Ultimately, the answer to those questions is easier than it sounds. Why would anyone seek any profession that is difficult? The reason people participate in challenging careers is because they enjoy what they do, as odd as that may seem to an outsider. A football player treasures the glory of the game and the feeling of victory. A marathon runner relishes the rhythmic pounding of his feet on the pavement and the knowledge that he’s pushing his physical limits. People join government because they value the political process and the feeling that they are helping their constituents. People become fighter pilots because they enjoy the freedom of flying a fighter and the knowledge that they are serving their fellow man. People choose difficult professions because they enjoy them.
The true question, though, is if the life of a fighter pilot is so hard for a Christian, why would any Christian want to become a fighter pilot? Believe it or not, the answer is the same. If a Christian enjoys the thought of flying a fighter and serving his fellow man in armed conflict, then a fighter pilot career may fit him well. What about spiritual issues? They are nearly irrelevant. Yes, a Christian should always try to understand as much as possible about the spiritual environment he’s going to encounter (as this website tries to do for the potential fighter pilot). If a Christian honestly believes that there is no way he could live that life without being miserable or giving in to the pressures of the world, then perhaps he should consider another profession. If he thinks he can positively impact that spiritual environment, then that may be one factor in his career choice. Otherwise, outside of direct Divine guidance, I believe Christians should pursue careers they think they will enjoy. Again, the answer is similar for every career: Christians become fighter pilots because they enjoy the freedom of flying a fighter and the knowledge that they are serving their fellow man. Religious and secular stresses take place in every profession. A Christian in a career he enjoys is best equipped to persevere; the question, then, is not what should a Christian do, but what does he want to do?
Within the bounds of reason and God’s will, I believe Christians should pursue careers that they will enjoy. I question those who would abandon their talents, expertise, and job satisfaction, even if it’s for the mission field. It’s one thing for someone to move their talents to missions, like a fighter pilot who chooses to enter the field of mission aviation. It’s quite another for someone to abandon them, like a computer scientist who moves into the field without running water or electricity. Is that where God wants him? Possibly, but God also gave him a passion and unique set of skills. I don’t believe that people with drive, desire, and talent should necessarily give up what they love because of the potential for spiritual hardship or the thought they can do better for God somewhere else. Someone with a Masters in Physics who has never touched a hammer will probably be miserable (and unsuccessful) if he tries to become a carpenter simply because of the lost souls in carpentry or the spiritual struggles in the Physics community. I believe someone who loves computer science should be the best Christian computer scientist he can be; one who enjoys Physics should be the best Christian physicist he can be; one who enjoys flying should be the best Christian pilot he can be. I believe God gave us passion and skills so that we could use them to His glory.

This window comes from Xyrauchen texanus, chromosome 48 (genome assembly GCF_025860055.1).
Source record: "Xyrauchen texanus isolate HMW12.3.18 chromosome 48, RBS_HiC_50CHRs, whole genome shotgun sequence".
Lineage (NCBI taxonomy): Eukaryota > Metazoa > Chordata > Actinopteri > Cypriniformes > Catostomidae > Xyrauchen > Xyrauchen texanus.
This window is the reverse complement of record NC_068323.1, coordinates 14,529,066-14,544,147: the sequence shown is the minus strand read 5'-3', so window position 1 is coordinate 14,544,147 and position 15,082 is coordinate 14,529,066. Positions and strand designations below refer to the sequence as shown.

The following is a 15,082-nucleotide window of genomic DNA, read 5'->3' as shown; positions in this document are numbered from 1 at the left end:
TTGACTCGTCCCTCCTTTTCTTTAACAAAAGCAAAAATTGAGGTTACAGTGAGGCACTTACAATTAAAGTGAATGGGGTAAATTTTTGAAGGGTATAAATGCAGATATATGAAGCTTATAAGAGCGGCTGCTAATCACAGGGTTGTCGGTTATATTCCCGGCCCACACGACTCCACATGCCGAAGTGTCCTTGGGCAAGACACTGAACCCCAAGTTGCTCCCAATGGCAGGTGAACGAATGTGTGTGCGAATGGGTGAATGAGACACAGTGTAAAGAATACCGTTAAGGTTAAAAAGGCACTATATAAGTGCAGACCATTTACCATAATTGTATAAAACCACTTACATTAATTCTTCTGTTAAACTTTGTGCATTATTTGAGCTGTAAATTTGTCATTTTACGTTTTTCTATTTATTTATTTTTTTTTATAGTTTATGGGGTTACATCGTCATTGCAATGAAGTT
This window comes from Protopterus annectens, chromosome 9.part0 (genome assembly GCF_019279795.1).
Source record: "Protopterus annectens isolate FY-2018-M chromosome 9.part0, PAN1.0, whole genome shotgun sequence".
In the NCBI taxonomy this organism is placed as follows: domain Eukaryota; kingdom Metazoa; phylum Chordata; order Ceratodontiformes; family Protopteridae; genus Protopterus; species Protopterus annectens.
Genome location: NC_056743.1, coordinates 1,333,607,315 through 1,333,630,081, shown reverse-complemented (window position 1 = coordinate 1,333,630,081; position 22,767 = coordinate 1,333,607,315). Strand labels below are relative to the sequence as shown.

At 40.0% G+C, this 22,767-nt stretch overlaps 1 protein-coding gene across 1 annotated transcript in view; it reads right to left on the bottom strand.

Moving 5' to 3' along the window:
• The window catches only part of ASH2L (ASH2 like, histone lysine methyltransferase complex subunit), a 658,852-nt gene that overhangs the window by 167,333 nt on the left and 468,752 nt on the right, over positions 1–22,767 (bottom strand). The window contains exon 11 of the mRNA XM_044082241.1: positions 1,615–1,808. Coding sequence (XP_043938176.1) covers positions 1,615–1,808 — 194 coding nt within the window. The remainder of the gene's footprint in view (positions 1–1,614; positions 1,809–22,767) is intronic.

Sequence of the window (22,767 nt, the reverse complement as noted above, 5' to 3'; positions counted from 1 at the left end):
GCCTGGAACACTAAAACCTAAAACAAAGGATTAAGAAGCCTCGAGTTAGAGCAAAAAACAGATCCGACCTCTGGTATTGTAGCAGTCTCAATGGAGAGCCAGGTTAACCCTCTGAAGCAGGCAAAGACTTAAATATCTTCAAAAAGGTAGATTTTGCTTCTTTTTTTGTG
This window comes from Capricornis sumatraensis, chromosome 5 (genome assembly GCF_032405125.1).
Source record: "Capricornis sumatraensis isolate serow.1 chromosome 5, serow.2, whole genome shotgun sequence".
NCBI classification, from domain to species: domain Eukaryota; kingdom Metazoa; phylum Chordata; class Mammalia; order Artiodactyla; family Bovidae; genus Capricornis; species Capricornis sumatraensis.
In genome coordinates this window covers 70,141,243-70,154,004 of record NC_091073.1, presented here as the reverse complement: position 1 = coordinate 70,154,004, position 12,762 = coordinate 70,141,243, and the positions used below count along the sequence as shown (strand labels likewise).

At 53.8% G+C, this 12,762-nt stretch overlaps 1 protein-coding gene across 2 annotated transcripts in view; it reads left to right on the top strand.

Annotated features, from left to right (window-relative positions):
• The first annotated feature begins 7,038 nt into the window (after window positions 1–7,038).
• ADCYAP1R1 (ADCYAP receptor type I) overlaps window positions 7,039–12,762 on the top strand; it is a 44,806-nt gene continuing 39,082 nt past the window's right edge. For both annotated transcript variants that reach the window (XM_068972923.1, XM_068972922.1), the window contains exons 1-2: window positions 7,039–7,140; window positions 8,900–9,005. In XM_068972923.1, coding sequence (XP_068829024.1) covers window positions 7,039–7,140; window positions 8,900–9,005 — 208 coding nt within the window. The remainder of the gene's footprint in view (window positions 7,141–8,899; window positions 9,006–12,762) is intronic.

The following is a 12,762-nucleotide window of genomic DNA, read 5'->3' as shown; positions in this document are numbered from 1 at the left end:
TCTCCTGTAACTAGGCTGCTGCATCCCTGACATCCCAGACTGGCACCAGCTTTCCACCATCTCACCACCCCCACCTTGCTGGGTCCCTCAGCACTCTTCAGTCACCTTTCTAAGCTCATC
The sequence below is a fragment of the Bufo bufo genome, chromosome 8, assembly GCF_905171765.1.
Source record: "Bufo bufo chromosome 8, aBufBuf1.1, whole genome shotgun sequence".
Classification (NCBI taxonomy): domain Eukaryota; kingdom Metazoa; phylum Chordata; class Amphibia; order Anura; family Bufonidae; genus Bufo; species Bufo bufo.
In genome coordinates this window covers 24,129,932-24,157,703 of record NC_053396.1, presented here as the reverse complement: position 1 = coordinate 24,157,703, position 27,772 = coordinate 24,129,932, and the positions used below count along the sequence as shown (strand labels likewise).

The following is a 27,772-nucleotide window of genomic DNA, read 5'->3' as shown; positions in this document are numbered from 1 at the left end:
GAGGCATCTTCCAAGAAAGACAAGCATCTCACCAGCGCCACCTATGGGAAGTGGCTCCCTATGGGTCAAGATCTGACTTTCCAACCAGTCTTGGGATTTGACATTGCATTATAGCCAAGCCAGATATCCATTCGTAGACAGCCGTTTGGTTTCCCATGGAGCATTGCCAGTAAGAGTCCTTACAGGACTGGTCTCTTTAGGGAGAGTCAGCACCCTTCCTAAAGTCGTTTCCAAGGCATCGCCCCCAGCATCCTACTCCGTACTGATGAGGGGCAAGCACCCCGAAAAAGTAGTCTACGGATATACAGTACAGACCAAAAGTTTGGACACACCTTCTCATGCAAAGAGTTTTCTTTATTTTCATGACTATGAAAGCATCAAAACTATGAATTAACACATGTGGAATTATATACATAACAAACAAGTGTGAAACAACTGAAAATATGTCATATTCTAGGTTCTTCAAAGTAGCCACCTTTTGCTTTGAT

A Christian should choose the life he thinks he’ll enjoy, and then work for God in it. The reason that there are Christian politicians, rock stars, motorcycle gang members, and fighter pilots is Christians who were drawn to those lifestyles entered those worlds and worked for God. Besides, Christians were commanded to go into the world. If Christians avoid careers that aren’t friendly toward spiritual values, large portions of the world will be abandoned, and humanity will be no better off for our place in it. Unfortunately, the American military has committed vile acts and atrocities in the past (My Lai, Abu Ghraib, to name two famous examples), and some have been left to wonder: Where are the ethics? Where are the morals? Where are the Christians? If Christians avoid spiritually challenging parts of the military world then they can only lament the state of American military ethics from afar. Christians can’t influence the world unless they’re in it.
Should a Christian be a heavy pilot or a fighter pilot? Should he even be in the Air Force? Ultimately, any Christian should seek God’s will in his career choices. Once assured that his options are within God’s desires for his life, I believe a Christian should do whatever he wants to—he should pick the career path that he will enjoy living. There are potential spiritual negatives to any career, and, yes, the ones for the fighter pilot are particularly acute. A Christian working his hardest at what he loves will make the greatest impact for God in this world.